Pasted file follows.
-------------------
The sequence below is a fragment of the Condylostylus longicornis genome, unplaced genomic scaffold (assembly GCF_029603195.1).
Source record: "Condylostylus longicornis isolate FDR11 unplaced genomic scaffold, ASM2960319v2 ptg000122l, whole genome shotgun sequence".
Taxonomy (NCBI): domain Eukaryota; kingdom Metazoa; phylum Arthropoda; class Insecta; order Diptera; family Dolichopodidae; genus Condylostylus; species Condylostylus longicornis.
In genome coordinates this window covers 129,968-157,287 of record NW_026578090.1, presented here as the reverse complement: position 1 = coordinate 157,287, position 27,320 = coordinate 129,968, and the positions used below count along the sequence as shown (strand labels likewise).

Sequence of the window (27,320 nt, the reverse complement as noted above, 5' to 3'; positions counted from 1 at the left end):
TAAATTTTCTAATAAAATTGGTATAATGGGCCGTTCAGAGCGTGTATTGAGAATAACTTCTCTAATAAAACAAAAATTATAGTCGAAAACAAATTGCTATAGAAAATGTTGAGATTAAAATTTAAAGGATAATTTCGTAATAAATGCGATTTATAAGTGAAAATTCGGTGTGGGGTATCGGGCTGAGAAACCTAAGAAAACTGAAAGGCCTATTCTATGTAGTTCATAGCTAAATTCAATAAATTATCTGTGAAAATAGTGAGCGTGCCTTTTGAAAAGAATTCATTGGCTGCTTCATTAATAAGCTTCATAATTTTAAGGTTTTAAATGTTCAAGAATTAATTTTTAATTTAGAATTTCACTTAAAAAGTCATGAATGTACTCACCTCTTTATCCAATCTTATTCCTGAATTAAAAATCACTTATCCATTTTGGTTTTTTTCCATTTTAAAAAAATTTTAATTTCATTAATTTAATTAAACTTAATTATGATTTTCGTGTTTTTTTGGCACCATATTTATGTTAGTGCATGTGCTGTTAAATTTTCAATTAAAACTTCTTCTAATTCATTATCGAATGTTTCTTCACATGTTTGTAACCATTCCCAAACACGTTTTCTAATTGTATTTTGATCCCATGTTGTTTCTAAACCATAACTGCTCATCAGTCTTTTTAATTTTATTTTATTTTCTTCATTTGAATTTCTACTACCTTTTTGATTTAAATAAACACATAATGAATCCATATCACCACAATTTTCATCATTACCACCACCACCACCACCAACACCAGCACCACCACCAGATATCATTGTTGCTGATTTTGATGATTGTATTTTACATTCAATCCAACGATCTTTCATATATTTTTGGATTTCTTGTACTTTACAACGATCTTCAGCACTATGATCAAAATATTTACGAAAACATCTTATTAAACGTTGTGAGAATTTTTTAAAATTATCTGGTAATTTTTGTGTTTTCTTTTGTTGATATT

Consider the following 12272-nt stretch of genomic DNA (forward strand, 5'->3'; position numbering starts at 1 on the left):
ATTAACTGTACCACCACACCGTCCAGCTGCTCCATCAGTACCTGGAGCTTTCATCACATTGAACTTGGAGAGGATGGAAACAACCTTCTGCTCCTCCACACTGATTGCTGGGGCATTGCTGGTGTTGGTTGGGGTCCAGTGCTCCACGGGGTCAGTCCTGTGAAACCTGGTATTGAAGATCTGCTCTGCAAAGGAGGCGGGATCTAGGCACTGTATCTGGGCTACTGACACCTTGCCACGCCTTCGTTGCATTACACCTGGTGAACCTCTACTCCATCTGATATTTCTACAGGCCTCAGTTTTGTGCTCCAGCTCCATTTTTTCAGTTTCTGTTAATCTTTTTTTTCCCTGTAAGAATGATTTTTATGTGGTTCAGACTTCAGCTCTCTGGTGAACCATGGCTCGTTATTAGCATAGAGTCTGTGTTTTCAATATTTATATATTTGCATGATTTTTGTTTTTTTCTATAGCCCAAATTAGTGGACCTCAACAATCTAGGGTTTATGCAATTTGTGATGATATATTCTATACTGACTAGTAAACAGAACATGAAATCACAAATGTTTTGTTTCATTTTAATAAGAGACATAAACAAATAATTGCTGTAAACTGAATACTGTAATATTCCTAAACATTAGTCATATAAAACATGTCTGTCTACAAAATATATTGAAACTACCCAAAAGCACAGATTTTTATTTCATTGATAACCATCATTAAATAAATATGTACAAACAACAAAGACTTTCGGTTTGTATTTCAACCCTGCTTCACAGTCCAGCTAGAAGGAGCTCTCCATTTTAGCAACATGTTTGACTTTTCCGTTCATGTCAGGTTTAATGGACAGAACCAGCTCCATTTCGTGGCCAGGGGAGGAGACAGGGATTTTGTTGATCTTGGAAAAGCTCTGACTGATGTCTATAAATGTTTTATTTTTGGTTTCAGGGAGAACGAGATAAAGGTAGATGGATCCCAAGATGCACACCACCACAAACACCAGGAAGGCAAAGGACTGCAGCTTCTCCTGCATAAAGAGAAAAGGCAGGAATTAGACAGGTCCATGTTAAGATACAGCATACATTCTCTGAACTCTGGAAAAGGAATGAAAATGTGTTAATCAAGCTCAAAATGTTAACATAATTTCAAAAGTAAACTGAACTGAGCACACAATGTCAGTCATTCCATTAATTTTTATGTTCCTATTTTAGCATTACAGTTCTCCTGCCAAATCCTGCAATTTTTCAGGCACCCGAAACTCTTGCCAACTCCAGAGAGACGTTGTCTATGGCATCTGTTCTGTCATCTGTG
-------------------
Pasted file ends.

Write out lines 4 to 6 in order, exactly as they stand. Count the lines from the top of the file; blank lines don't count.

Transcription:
In genome coordinates this window covers 129,968-157,287 of record NW_026578090.1, presented here as the reverse complement: position 1 = coordinate 157,287, position 27,320 = coordinate 129,968, and the positions used below count along the sequence as shown (strand labels likewise).

Sequence of the window (27,320 nt, the reverse complement as noted above, 5' to 3'; positions counted from 1 at the left end):
TAAATTTTCTAATAAAATTGGTATAATGGGCCGTTCAGAGCGTGTATTGAGAATAACTTCTCTAATAAAACAAAAATTATAGTCGAAAACAAATTGCTATAGAAAATGTTGAGATTAAAATTTAAAGGATAATTTCGTAATAAATGCGATTTATAAGTGAAAATTCGGTGTGGGGTATCGGGCTGAGAAACCTAAGAAAACTGAAAGGCCTATTCTATGTAGTTCATAGCTAAATTCAATAAATTATCTGTGAAAATAGTGAGCGTGCCTTTTGAAAAGAATTCATTGGCTGCTTCATTAATAAGCTTCATAATTTTAAGGTTTTAAATGTTCAAGAATTAATTTTTAATTTAGAATTTCACTTAAAAAGTCATGAATGTACTCACCTCTTTATCCAATCTTATTCCTGAATTAAAAATCACTTATCCATTTTGGTTTTTTTCCATTTTAAAAAAATTTTAATTTCATTAATTTAATTAAACTTAATTATGATTTTCGTGTTTTTTTGGCACCATATTTATGTTAGTGCATGTGCTGTTAAATTTTCAATTAAAACTTCTTCTAATTCATTATCGAATGTTTCTTCACATGTTTGTAACCATTCCCAAACACGTTTTCTAATTGTATTTTGATCCCATGTTGTTTCTAAACCATAACTGCTCATCAGTCTTTTTAATTTTATTTTATTTTCTTCATTTGAATTTCTACTACCTTTTTGATTTAAATAAACACATAATGAATCCATATCACCACAATTTTCATCATTACCACCACCACCACCACCAACACCAGCACCACCACCAGATATCATTGTTGCTGATTTTGATGATTGTATTTTACATTCAATCCAACGATCTTTCATATATTTTTGGATTTCTTGTACTTTACAACGATCTTCAGCACTATGATCAAAATATTTACGAAAACATCTTATTAAACGTTGTGAGAATTTTTTAAAATTATCTGGTAATTTTTGTGTTTTCTTTTGTTGATATT